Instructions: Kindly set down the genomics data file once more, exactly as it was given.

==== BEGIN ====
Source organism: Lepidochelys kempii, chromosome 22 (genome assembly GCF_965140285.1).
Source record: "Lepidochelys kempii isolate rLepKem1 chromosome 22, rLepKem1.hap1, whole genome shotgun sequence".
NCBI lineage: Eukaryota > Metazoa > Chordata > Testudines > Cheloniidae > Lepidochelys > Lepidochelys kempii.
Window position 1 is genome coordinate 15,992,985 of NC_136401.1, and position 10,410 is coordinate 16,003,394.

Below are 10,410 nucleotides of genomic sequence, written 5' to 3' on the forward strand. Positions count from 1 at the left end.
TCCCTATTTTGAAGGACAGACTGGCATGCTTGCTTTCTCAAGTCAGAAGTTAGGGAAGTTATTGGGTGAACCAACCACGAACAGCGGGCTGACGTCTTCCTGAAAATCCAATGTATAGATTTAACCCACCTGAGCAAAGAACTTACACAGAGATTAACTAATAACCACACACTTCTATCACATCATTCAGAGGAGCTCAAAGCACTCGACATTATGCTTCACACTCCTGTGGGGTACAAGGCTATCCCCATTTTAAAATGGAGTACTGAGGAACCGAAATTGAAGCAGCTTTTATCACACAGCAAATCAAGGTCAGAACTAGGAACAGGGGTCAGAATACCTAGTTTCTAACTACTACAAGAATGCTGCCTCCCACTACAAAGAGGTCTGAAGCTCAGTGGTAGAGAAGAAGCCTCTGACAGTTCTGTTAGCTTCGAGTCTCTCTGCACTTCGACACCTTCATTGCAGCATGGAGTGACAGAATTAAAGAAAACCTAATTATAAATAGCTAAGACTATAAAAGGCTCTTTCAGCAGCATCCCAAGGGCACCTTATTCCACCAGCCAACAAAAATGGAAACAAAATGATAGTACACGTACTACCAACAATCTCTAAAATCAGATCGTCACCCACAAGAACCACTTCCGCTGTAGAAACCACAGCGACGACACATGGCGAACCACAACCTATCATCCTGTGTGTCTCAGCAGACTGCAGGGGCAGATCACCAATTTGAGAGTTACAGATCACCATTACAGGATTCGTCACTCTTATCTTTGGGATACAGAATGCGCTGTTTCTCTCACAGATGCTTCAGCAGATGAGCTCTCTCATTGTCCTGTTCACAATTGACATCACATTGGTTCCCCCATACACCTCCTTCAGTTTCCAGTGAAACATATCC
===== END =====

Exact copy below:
Source organism: Lepidochelys kempii, chromosome 22 (genome assembly GCF_965140285.1).
Source record: "Lepidochelys kempii isolate rLepKem1 chromosome 22, rLepKem1.hap1, whole genome shotgun sequence".
NCBI lineage: Eukaryota > Metazoa > Chordata > Testudines > Cheloniidae > Lepidochelys > Lepidochelys kempii.
Window position 1 is genome coordinate 15,992,985 of NC_136401.1, and position 10,410 is coordinate 16,003,394.

Below are 10,410 nucleotides of genomic sequence, written 5' to 3' on the forward strand. Positions count from 1 at the left end.
TCCCTATTTTGAAGGACAGACTGGCATGCTTGCTTTCTCAAGTCAGAAGTTAGGGAAGTTATTGGGTGAACCAACCACGAACAGCGGGCTGACGTCTTCCTGAAAATCCAATGTATAGATTTAACCCACCTGAGCAAAGAACTTACACAGAGATTAACTAATAACCACACACTTCTATCACATCATTCAGAGGAGCTCAAAGCACTCGACATTATGCTTCACACTCCTGTGGGGTACAAGGCTATCCCCATTTTAAAATGGAGTACTGAGGAACCGAAATTGAAGCAGCTTTTATCACACAGCAAATCAAGGTCAGAACTAGGAACAGGGGTCAGAATACCTAGTTTCTAACTACTACAAGAATGCTGCCTCCCACTACAAAGAGGTCTGAAGCTCAGTGGTAGAGAAGAAGCCTCTGACAGTTCTGTTAGCTTCGAGTCTCTCTGCACTTCGACACCTTCATTGCAGCATGGAGTGACAGAATTAAAGAAAACCTAATTATAAATAGCTAAGACTATAAAAGGCTCTTTCAGCAGCATCCCAAGGGCACCTTATTCCACCAGCCAACAAAAATGGAAACAAAATGATAGTACACGTACTACCAACAATCTCTAAAATCAGATCGTCACCCACAAGAACCACTTCCGCTGTAGAAACCACAGCGACGACACATGGCGAACCACAACCTATCATCCTGTGTGTCTCAGCAGACTGCAGGGGCAGATCACCAATTTGAGAGTTACAGATCACCATTACAGGATTCGTCACTCTTATCTTTGGGATACAGAATGCGCTGTTTCTCTCACAGATGCTTCAGCAGATGAGCTCTCTCATTGTCCTGTTCACAATTGACATCACATTGGTTCCCCCATACACCTCCTTCAGTTTCCAGTGAAACATATCC